Mindful Chickens are (for people who don’t know why I call them this) about:

1. Being Cheap (cheap, cheep).

2. Being thoughtful about how choices affect our community and our earth.

3. Paying attention to the constant tumble of little things like bugs and crumbs, dollars and daily choices.

Several years ago our son and his wife decided that they were going to set a goal to visit every state park in Wisconsin. There are 50 state parks and they only have a few more to go; what a cool way to claim where one lives.

Mindful Chickens 9/15/18 & The Scattered Schedule of Retirement

Mindful Chickens are (for people who don’t know why I call them this) about:

ONE: Being Cheap (cheep, cheep).

TWO: Being thoughtful about how choices affect our community and our earth.

THREE: Did you know you can enter “flying chickens” as an actual searchable topic in YouTube? Did you know you can lose an hour (or more) of your life this way? It’s been quite a week over here, doing many needful and not-so-needful things – including watching chickens fly.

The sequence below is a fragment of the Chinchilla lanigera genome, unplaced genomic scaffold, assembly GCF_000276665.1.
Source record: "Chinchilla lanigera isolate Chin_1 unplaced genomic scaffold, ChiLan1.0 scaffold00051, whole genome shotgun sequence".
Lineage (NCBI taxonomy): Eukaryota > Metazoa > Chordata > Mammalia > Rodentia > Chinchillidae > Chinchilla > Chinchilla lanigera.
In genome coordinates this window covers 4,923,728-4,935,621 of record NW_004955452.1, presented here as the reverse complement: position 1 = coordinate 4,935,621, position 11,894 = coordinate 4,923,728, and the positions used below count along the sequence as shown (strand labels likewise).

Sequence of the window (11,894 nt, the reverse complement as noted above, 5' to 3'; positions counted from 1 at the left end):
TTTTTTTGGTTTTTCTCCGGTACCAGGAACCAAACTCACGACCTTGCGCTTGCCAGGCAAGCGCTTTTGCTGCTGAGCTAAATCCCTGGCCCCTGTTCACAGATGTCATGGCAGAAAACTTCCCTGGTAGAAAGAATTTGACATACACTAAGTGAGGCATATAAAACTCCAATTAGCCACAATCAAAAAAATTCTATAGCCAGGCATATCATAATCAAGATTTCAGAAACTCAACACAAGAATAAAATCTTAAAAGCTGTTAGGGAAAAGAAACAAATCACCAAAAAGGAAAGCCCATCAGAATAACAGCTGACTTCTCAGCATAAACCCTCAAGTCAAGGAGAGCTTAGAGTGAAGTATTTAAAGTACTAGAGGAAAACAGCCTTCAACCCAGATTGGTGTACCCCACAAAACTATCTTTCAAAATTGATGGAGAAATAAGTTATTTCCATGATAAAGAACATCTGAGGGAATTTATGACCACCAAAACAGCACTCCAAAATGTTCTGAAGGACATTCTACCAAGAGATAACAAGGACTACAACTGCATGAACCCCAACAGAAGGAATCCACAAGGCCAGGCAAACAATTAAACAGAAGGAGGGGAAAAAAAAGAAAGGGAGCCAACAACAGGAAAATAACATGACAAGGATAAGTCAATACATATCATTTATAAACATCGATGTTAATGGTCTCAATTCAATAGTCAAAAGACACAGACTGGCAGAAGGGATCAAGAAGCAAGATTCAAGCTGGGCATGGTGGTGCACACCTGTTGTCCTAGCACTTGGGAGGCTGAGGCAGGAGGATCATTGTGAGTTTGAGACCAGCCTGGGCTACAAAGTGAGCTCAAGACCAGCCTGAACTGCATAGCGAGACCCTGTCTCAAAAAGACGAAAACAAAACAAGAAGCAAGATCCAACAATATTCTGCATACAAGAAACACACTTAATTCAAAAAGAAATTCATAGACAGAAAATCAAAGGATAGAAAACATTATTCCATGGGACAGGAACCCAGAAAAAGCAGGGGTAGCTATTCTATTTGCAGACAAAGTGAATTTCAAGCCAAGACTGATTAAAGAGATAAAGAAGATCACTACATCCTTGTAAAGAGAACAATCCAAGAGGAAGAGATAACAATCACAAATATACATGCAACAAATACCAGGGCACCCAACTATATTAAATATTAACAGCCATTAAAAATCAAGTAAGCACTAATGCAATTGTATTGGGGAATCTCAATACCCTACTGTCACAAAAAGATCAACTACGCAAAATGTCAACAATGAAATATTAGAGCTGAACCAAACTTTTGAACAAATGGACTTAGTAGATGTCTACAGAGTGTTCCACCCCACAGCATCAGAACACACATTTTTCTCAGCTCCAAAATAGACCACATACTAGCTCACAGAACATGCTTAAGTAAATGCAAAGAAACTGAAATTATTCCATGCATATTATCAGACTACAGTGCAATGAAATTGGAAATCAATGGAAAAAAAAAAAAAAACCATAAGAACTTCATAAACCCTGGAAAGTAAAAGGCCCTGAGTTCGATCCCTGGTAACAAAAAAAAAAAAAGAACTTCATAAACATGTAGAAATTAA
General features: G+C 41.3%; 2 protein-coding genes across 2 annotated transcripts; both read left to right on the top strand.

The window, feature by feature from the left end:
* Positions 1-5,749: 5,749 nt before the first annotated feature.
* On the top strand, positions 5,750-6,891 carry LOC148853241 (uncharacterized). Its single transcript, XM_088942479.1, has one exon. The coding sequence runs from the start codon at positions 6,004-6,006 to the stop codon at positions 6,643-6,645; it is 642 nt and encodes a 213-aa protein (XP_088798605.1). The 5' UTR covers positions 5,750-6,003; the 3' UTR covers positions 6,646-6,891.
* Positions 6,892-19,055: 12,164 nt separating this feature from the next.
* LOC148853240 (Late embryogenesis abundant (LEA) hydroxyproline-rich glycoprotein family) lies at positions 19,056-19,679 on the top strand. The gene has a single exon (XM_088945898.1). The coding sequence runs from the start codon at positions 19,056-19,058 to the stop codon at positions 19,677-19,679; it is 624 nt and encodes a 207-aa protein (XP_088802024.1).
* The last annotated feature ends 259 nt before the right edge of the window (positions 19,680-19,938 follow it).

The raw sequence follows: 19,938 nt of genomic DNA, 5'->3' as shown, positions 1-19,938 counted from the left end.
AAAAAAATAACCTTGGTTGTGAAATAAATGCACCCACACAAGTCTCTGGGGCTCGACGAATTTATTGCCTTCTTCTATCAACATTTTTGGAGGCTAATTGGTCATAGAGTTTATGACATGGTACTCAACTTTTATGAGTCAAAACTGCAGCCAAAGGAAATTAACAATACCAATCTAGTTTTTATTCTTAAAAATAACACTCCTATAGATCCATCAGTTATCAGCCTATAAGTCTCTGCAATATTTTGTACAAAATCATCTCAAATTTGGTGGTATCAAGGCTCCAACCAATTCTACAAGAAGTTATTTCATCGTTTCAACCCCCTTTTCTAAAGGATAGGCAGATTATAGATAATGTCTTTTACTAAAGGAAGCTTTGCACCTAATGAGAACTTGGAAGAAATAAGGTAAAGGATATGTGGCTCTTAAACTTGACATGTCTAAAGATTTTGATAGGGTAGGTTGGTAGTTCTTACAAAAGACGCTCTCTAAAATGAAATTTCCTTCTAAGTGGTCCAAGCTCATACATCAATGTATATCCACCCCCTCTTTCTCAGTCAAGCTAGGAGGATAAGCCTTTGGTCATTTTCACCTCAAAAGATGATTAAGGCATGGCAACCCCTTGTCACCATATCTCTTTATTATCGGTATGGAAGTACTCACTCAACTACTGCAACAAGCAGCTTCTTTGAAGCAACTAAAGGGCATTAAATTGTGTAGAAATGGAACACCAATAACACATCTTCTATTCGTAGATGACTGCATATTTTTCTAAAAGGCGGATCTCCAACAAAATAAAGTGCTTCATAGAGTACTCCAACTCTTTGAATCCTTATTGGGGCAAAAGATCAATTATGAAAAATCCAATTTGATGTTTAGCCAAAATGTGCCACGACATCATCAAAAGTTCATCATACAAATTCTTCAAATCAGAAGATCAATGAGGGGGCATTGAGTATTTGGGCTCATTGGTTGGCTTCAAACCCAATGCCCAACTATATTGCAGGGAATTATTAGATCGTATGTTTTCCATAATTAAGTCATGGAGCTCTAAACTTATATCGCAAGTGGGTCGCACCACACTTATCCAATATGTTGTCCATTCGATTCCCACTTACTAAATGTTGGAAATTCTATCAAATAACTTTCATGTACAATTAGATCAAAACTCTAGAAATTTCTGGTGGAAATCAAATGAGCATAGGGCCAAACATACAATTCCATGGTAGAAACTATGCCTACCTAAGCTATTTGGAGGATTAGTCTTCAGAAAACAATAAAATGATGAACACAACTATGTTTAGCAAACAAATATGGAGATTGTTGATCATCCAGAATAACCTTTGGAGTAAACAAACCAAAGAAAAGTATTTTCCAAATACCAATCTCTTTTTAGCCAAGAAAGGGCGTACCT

Mindful Chickens in September 9/8/2018

Mindful Chickens are (for people who don’t know why I call them this) about:

  1. Being Cheap (cheep, cheep).
  2. Being thoughtful about how choices affect our community and our earth.

3.  A chicken whose name was Chanticleer
Clucked in iambic pentameter
It sat on a shelf, reading Song of Myself
And laid eggs with a perfect diameter.

Mindful Chickens 9/1/2018 Merle Haggard edition

Mindful Chickens are (for people who don’t know why I call them this) about three things.

  1. Being Cheap (cheep, cheep).
  2. Being thoughtful about how choices affect our community and our earth.
  3. https://www.youtube.com/watch?v=Ud5SbZ6XtTw

 

Stuff we did (and didn’t do) this past week: